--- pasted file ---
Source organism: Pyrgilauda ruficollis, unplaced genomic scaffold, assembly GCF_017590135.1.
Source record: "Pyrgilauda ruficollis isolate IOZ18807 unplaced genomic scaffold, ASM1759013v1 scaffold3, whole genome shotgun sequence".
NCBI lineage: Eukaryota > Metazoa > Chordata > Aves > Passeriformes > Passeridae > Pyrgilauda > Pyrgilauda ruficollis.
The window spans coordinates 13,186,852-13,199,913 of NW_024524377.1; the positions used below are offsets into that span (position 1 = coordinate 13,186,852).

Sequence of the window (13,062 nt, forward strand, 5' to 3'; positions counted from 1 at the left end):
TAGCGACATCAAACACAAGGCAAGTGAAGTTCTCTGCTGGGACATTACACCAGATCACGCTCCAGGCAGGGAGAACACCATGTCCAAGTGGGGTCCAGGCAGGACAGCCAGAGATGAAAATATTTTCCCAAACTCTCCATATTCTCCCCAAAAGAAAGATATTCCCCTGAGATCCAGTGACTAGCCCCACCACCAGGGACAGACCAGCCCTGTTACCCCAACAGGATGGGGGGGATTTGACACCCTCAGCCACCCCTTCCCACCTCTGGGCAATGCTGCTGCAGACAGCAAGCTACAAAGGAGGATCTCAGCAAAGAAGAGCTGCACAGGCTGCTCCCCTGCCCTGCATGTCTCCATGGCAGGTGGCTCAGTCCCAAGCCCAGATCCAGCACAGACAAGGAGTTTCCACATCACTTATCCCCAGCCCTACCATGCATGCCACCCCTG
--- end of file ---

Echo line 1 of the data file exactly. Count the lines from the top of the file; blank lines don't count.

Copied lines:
Source organism: Pyrgilauda ruficollis, unplaced genomic scaffold, assembly GCF_017590135.1.